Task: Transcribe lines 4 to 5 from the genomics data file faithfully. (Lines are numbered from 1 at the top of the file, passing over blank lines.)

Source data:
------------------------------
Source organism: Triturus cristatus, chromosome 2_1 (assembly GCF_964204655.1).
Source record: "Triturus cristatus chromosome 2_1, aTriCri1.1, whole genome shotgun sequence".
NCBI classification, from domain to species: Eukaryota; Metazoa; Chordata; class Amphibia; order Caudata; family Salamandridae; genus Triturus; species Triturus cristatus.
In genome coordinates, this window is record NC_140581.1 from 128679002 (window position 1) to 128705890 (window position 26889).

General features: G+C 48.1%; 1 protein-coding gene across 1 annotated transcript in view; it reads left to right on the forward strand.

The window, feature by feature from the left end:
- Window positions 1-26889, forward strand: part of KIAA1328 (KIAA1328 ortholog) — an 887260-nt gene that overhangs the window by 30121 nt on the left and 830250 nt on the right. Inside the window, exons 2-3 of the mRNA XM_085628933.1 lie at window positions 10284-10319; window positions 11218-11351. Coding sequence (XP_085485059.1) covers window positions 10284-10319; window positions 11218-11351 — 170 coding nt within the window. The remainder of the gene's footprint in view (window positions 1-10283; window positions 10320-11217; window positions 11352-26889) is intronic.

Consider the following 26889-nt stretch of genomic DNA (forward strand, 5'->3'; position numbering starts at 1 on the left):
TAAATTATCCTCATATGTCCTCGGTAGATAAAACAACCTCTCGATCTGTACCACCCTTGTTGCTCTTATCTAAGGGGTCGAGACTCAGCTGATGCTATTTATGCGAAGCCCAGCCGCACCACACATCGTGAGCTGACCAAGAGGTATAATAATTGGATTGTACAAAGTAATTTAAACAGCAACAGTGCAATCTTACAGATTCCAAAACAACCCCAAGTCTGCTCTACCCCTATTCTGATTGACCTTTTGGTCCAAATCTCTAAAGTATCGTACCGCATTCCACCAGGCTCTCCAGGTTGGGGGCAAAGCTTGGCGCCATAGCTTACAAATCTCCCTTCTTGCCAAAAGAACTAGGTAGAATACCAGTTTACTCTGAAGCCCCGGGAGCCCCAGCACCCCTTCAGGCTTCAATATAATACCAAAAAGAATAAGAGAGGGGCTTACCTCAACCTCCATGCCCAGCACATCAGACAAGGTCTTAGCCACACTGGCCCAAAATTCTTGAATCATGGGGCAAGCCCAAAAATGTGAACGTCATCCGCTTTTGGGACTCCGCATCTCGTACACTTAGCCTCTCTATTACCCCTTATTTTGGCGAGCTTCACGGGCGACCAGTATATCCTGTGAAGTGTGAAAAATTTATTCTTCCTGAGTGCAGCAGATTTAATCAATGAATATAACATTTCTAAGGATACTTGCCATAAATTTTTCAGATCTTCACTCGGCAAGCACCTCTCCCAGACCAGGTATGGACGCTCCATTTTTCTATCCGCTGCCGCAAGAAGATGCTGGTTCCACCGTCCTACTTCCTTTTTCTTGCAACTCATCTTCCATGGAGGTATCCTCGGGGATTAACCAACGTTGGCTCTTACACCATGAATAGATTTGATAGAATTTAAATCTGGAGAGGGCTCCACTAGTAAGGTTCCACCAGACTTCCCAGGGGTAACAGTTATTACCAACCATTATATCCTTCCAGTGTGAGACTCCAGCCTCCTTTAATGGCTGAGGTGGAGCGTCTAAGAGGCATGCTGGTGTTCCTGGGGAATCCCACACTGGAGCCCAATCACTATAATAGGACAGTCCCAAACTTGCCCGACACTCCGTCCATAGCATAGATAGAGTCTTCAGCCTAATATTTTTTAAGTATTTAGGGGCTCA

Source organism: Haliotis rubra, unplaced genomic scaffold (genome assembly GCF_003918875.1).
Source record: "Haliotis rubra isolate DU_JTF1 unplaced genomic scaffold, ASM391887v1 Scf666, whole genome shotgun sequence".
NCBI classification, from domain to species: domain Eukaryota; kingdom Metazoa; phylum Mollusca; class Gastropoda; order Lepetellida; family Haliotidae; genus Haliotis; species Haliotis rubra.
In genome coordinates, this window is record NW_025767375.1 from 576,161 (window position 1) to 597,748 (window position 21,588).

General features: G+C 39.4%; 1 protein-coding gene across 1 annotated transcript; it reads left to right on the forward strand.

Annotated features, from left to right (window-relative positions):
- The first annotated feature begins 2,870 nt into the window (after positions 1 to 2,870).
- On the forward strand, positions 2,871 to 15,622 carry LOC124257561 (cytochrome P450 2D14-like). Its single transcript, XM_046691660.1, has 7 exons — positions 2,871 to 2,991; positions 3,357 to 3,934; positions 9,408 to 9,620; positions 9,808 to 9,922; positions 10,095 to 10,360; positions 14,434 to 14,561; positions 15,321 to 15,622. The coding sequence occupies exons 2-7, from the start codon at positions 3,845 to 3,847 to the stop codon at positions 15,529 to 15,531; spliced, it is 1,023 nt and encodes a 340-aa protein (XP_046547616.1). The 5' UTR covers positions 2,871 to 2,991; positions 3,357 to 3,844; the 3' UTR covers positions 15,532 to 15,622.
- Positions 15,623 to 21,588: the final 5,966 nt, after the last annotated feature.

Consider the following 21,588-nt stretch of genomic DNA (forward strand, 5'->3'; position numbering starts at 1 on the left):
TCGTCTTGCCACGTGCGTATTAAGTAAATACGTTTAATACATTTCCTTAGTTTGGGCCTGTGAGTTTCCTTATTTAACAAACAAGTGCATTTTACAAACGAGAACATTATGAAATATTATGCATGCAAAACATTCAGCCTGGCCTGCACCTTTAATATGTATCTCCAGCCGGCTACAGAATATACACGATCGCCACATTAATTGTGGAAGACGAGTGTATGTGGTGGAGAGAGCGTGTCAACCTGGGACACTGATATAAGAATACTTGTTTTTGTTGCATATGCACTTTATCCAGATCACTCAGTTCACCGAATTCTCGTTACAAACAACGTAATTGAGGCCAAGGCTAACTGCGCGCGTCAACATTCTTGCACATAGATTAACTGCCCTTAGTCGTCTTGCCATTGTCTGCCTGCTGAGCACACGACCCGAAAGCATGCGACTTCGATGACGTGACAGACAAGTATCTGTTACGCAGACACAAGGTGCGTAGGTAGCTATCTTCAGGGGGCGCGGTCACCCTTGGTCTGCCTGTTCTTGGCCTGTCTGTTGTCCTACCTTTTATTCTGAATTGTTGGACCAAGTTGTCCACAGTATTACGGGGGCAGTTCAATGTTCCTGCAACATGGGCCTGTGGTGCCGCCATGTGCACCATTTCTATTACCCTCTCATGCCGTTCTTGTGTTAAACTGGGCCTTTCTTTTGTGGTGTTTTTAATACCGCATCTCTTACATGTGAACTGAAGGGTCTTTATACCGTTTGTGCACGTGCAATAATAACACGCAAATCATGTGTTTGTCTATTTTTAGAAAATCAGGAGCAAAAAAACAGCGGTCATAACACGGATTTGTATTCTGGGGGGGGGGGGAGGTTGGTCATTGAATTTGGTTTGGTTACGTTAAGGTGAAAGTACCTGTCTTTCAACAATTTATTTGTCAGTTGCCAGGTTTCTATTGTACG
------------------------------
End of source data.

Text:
In genome coordinates, this window is record NC_140581.1 from 128679002 (window position 1) to 128705890 (window position 26889).

General features: G+C 48.1%; 1 protein-coding gene across 1 annotated transcript in view; it reads left to right on the forward strand.